Brianna learned to be sensitive to each person’s story

Brianna Peake grew up on a farm in Dalwallinu  and headed to Perth for her last three years of  high school, before studying Natural Resource  Management at UWA. After a year on the road travelling Australia, she headed back to Dalwallinu  and worked as executive officer with a grassroots grower group, the Liebe Group (2004-2008). Her  itchy feet took her abroad again, and she travelled around Europe for 18 months, a stint which included  work with a grain handling organisation in the  UK. When she returned to WA, she worked with  CBH Grower Service Centre during the 2009-2010  harvest. Time working with DailyGrain gave her  further experience with stakeholders in the grain  industry. The it was back to CBH in 2011, this time  managing the Grower Service Centre, before shifting her career path into the corporate affairs area. 

Brianna’s ARLP experience occurred at the  same time that she took on a new role at CBH in  government relations, and it was the ARLP that  gave her the confidence to spring from that role to  the CBH executive team, heading up her division in  February 2016. 

“The ARLP grew my confidence as I took on  challenging roles and ultimately gave me the boost  I needed to take on the head of division role: even  though I was terrified, I knew I could back myself to  do it,” Brianna said. 

The program worked: but as the first female  from CBH to embark on the training, why did she  participate in the first place?  

“Gavin Bignell, a long-term colleague and friend  had done it, he said it was amazing,” Brianna said. 

“Those who had done the ARLP were a little bit  guarded about the experience, but said it was “life  changing,” she said.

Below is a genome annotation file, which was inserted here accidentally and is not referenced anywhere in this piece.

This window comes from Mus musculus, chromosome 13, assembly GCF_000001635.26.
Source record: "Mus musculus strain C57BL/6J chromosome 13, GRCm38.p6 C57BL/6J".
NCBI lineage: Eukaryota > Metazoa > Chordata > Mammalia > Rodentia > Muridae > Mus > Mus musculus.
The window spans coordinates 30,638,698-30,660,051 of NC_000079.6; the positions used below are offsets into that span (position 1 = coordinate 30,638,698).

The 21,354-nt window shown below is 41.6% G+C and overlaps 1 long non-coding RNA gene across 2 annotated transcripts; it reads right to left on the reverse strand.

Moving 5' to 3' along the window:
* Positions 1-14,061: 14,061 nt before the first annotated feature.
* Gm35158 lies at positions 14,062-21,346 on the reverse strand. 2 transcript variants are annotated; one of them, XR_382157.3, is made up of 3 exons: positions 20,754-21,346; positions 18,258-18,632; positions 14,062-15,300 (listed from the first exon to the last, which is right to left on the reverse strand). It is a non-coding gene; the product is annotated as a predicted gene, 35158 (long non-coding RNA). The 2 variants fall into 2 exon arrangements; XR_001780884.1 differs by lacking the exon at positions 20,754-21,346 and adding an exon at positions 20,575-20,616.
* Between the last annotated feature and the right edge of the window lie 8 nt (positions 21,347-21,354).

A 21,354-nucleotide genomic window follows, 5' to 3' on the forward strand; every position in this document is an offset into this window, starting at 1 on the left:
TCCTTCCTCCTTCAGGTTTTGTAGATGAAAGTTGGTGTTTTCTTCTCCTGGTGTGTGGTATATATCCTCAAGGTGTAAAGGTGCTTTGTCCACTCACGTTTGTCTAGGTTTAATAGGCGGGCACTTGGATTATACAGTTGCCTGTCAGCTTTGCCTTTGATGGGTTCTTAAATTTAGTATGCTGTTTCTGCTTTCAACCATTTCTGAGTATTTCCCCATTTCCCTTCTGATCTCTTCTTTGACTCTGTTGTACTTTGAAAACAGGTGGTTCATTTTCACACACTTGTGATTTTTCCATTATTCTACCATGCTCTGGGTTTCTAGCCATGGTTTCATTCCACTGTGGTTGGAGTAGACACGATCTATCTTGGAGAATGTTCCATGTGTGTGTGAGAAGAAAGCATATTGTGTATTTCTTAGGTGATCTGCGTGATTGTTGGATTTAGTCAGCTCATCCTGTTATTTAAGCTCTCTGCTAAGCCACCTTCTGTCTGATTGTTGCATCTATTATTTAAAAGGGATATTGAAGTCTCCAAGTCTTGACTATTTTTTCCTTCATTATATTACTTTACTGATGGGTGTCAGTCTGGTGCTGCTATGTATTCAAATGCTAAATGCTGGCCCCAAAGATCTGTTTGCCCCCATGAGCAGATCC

Even though participation in the ARLP had not  been a burning ambition, she now says it should  have been.  

Brianna reiterated the fact that the Kimberley was  hugely influential in changing people’s mindset.  

“I gained a greater insight into the local indigenous  community and their connection to country. I was  humbled by the landscape, the history, and the  generosity of the people,” Brianna said.  

“I grew up in regional WA but I was embarrassed  by my lack of knowledge about the detailed history  of indigenous Australia and understanding of  the issues that stem from this history: the ARLP  showed the need to think about this differently, and  have the confidence to engage in this conversation  more broadly and seek to have influence where I  can,” she said. 

She said that the level of engagement with  community in the Kimberley was unique and  heartfelt.

“The whole Kimberley experience is one of the  most exceptional things I have ever done: the  feeling of freedom will stay with me for a long  time,” Brianna said. 

“You don’t use the lessons and skills gained all at  once, but you tuck them all away to use later…you  can refer to the experiences and learnings years  afterwards,” she said. 

Brianna said that the ability to listen with empathy  gained during ARLP has come in handy in her  role in working with many stakeholders across  the industry and in seeking to have influence in  positive outcomes for regional WA. 

“We have learned to be sensitive to each person’s story,” Brianna said. In the Kimberley, our facilitator let situations play  out…and come to a resolution… it was a safe place where we  could allow ourselves to let go,  but I learned that you cannot  be a great leader without  trusting people.”

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